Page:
10 Note Making Tips from the Experts

A large part of our note-making research involved delving into discussions on this topic with the experts. We talked to teachers, education bloggers, tech integrators, ed tech specialists and even the founder of the infamous #Edchat to compile this do’s and don’ts of taking study notes.

Here’s a quote to help motivate you to analyze how you take study notes:

1. Understand your Learning Style

Following the words of Tom Whitby, other experts widely support avoiding a ‘one size fits all’ formula. Understanding your learning style will stop you banging your head against the wall in frustration. Figuring out what works for you can switch that light bulb on over your head and make learning an easier and fun process.

Julia Sharman, an Education Advisor and Consultant is an advocate of encouraging students to discover their learning style and apply this to the type of notes they take. For example, a kinaesthetic learner would most likely prefer to use spider-grams, charts or doodles with a variety of color.

Determining which of these 6 types of learners you are will help you even further.

2. Question Why You Are Taking Notes

Questioning the purpose of taking notes will help you process information better. Terry Heick is a former English teacher and the Director of the huge education blog Teach Thought. He explains why he encouraged his students to appreciate the importance of taking notes. “What I tried to impart more than anything else was the point of taking notes – understanding what you are documenting and why in each individual circumstance. This can inform what you record and how, rather than falling into mindless ‘strategies’ and techniques.”

3. Don’t Record Every Single Comment

study notesThis is the most significant feedback we received from numerous experts in varying forms. The more you engage in the note-making process, the more you will understand the valuable nuggets of information you should record. There is no way that your wrist will be able to cope with every word your teacher or lecturer says, but there are note-taking techniques you can try.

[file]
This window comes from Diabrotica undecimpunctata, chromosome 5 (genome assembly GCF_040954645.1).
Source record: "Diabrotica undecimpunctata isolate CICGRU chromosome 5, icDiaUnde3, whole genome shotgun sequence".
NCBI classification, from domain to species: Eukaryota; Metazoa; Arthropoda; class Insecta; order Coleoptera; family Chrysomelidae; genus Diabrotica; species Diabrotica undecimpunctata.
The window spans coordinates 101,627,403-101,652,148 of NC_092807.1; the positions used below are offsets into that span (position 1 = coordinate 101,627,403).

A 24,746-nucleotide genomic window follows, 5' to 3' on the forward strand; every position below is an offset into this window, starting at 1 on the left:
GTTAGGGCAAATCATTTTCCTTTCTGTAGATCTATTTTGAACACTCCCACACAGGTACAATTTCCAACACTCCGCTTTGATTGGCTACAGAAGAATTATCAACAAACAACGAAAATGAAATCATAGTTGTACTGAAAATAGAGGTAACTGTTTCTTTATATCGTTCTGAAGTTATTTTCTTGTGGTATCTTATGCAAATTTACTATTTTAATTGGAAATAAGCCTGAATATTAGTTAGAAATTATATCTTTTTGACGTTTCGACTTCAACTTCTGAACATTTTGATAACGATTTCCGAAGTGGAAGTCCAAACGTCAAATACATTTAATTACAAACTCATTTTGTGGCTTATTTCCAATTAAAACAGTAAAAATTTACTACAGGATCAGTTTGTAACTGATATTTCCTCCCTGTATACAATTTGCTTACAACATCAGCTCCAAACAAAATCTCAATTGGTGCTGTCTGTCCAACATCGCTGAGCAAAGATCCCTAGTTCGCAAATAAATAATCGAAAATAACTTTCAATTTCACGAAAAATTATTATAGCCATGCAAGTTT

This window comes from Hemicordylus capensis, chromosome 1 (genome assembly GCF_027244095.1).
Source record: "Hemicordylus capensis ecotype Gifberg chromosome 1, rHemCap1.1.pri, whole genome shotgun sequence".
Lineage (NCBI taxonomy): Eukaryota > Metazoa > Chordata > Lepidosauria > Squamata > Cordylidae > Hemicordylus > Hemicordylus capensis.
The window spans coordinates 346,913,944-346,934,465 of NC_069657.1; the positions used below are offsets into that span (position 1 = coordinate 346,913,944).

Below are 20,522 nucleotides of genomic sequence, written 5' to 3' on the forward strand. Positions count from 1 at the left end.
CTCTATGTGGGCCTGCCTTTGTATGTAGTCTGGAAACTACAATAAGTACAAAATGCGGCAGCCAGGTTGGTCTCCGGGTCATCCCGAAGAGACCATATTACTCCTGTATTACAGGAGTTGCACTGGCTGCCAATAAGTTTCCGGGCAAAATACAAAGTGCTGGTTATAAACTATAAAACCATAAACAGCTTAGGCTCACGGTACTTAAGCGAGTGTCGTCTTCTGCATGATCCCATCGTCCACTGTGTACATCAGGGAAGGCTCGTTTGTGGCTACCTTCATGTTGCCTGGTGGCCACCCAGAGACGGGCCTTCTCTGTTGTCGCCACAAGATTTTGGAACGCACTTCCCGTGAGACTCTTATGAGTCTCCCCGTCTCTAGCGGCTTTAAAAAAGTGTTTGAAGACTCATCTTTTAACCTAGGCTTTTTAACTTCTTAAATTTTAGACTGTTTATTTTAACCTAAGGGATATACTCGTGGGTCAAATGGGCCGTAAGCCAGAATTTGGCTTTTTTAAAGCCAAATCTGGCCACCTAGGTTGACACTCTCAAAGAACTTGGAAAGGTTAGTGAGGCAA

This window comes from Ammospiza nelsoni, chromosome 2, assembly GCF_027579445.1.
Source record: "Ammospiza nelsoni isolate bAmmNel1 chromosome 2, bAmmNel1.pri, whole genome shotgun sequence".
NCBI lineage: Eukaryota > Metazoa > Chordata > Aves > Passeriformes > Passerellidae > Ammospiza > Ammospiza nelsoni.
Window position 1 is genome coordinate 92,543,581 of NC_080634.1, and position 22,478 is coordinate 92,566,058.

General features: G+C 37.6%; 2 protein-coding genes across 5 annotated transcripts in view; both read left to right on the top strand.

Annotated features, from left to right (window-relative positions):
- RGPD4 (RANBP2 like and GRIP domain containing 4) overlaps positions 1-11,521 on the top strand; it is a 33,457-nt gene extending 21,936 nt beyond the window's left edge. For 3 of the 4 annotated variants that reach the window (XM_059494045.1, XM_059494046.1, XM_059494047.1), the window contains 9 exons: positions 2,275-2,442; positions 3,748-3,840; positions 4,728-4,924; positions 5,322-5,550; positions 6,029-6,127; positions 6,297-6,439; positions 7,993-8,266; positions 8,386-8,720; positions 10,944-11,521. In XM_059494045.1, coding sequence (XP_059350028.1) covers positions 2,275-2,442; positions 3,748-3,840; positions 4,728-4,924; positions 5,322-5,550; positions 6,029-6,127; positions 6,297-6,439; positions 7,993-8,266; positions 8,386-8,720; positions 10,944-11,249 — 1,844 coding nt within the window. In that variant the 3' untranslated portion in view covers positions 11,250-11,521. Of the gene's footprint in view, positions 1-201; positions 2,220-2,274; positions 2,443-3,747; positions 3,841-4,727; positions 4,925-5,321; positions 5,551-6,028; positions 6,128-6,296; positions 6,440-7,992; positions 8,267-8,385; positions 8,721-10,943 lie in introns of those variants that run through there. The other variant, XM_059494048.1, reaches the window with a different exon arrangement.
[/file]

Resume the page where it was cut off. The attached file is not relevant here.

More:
When giving advice to her students, educator, tech specialist, blogger and all round ‘digital diva’ Rafranz Davis tells her class to record short important bites. This acts as ‘an anchor’ to drive deeper thinking and scope to dive into an area. David Bayne, a UK teacher and big fan of our free elearning tools here at ExamTime, also suggests using key words but also using your own words and those which you understand.

Along with not writing every word, the key point is NOT to try to learn your notes verbatim also. You need to understand the material or you will simply trip yourself up when it comes to taking exams and tests.

4. Link your Notes to Your Syllabus

If your course requires lots of assignments and projects, you will already know that you need to reference all original sources of information you use. Take this a step further by linking the topic you are studying to your core syllabus. This will help you understand where each topic fits in the overall picture.

You should also include sources when building your notes as this will help you find out more about that particular area. Argentinian instructional designer and lifelong learner Mayra Aixa Villar gave us her reason for doing this. “I always include an original source under my notes so that I can remember the author and continue reading their work.”

5. Use Technology to Your Advantage

Creating visual study aids using technology can easily be applied to your note-making routine. Tools such as ExamTime Notes give you the freedom to express yourself and incorporate media such as graphics, videos and presentations to give you a richer learning experience.

David Bayne and his class heavily use the ExamTime tools and this year he wants as much notes online as possible. US Teacher and ed tech enthusiast Tom D’Amico advises his students to use digital notes with lists and color so they can quickly sort headings and concepts for easier recall. The blank canvas the Notes tool provides will help them do this by shaping them to suit each individual student. See an example Note below:

christopher columbus note

If you would like to start creating your own online notes for free, click on the button below for a free ExamTime account: